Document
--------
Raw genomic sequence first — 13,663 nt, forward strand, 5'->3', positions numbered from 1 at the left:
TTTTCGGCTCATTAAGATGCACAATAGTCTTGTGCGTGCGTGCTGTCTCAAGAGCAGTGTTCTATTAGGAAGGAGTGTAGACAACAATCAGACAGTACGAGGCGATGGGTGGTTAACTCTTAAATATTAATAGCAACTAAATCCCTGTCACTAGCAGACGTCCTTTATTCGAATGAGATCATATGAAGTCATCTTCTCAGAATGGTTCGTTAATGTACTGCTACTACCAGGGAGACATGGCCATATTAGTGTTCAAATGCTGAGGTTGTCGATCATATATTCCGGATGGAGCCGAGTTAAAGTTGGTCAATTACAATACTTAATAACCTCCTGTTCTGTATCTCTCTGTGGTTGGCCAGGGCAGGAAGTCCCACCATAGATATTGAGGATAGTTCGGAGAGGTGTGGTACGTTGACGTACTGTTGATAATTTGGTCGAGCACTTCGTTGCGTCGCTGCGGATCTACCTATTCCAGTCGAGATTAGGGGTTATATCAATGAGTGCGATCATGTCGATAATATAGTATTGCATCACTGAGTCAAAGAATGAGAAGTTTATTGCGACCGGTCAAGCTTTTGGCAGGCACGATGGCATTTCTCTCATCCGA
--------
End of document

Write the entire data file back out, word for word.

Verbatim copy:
Raw genomic sequence first — 13,663 nt, forward strand, 5'->3', positions numbered from 1 at the left:
TTTTCGGCTCATTAAGATGCACAATAGTCTTGTGCGTGCGTGCTGTCTCAAGAGCAGTGTTCTATTAGGAAGGAGTGTAGACAACAATCAGACAGTACGAGGCGATGGGTGGTTAACTCTTAAATATTAATAGCAACTAAATCCCTGTCACTAGCAGACGTCCTTTATTCGAATGAGATCATATGAAGTCATCTTCTCAGAATGGTTCGTTAATGTACTGCTACTACCAGGGAGACATGGCCATATTAGTGTTCAAATGCTGAGGTTGTCGATCATATATTCCGGATGGAGCCGAGTTAAAGTTGGTCAATTACAATACTTAATAACCTCCTGTTCTGTATCTCTCTGTGGTTGGCCAGGGCAGGAAGTCCCACCATAGATATTGAGGATAGTTCGGAGAGGTGTGGTACGTTGACGTACTGTTGATAATTTGGTCGAGCACTTCGTTGCGTCGCTGCGGATCTACCTATTCCAGTCGAGATTAGGGGTTATATCAATGAGTGCGATCATGTCGATAATATAGTATTGCATCACTGAGTCAAAGAATGAGAAGTTTATTGCGACCGGTCAAGCTTTTGGCAGGCACGATGGCATTTCTCTCATCCGA